Harrington saw that rivalry up close on a recent visit to Philadelphia where he conducted a focus group with employers. Philadelphia is a city with a large black population and a growing number of immigrants. The employers at the meeting didn't say anything disparaging about black workers. In fact, some of the employers themselves were black. But to a person they were effusive in their praise for immigrants.

"All they could talk about was the work ethic of their foreign-born employees," Harrington said. Work ethic seems to be a term that covers a lot of ground -- everything from showing up on time, to treating customers well, to willingness to learn new skills.

Racism may be a factor, but probably not a big one. Harrington and Sum's research shows that black male immigrants without a high school diploma are twice as likely to hold a job than their native-born counterparts...

That's something we can agree on. Shifting of wealth from the less wealthy to the more wealthy, massive unemployment of black men and young people in general, an addition to the poverty level, and the massive importation of third-world poverty to the US is certainly adverse.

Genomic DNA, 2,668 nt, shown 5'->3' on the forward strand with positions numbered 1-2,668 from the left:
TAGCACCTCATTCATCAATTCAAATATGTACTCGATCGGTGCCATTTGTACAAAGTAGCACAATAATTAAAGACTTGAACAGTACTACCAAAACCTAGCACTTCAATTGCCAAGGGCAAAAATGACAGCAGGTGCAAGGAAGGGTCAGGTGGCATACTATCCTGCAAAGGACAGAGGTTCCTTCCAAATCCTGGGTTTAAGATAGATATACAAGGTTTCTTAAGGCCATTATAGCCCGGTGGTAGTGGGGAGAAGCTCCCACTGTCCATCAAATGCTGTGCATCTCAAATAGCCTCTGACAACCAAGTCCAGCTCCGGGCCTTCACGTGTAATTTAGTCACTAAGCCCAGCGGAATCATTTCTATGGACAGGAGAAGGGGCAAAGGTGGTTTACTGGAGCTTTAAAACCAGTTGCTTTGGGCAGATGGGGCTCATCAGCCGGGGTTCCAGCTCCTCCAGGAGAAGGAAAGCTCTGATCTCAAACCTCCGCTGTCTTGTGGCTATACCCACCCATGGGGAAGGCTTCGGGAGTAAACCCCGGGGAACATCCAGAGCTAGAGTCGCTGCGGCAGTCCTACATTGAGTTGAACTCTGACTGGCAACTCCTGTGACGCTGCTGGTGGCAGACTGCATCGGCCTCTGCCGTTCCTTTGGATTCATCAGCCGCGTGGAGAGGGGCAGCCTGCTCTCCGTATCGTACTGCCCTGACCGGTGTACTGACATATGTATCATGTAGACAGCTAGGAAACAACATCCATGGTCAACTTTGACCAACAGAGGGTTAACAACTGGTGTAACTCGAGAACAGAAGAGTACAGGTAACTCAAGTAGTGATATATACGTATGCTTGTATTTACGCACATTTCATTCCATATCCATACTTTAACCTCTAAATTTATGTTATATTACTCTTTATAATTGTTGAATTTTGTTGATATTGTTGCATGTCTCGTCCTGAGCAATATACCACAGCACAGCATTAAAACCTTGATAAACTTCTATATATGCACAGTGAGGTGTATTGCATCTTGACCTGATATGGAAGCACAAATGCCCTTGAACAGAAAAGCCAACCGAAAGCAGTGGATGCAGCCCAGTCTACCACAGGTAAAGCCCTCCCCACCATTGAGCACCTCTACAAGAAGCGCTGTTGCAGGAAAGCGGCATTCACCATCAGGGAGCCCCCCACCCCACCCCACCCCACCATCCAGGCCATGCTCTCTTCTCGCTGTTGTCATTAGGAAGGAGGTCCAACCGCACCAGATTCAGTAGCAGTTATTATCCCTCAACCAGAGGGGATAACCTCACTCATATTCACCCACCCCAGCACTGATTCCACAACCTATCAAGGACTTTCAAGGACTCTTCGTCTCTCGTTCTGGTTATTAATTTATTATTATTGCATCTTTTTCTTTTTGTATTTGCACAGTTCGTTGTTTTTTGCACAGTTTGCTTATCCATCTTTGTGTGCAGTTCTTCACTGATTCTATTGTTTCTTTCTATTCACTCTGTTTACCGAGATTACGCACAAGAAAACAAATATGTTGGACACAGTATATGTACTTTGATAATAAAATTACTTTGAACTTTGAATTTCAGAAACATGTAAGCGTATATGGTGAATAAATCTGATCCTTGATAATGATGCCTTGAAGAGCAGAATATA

Of course that's not what has happened since 1986. The unemployment rate of black men has declined noticeably since 1986 as has the poverty rate.

More facts, not twisting of facts. I fail to see how shifting wealth from the less wealthy to the more wealthy, massive unemployment of black men and young people in general, an addition to the poverty level, and the massive importation of third-world poverty to the US can be anything but adverse.

More twisting of facts. In the past couple of years these figures have fluctuated unfavorably.

HOWEVER, the long-term trend for all the figures you mentioned are not adverse.

The percentage of the U.S. population living in poverty rose to 12.7 percent from 12.5 percent in 2003, as 1.1 million more people slipped into poverty last year, the Census Bureau said in its annual poverty report. The ranks of the poor rose to 37.0 million, up from 35.9 million the previous year, the report said.

The unemployment rate for students in the highest in a generation. This doesn't show up in the unemployment rate.

In 2004, fewer than 39 percent of black men between the ages of 16 and 24 had a job.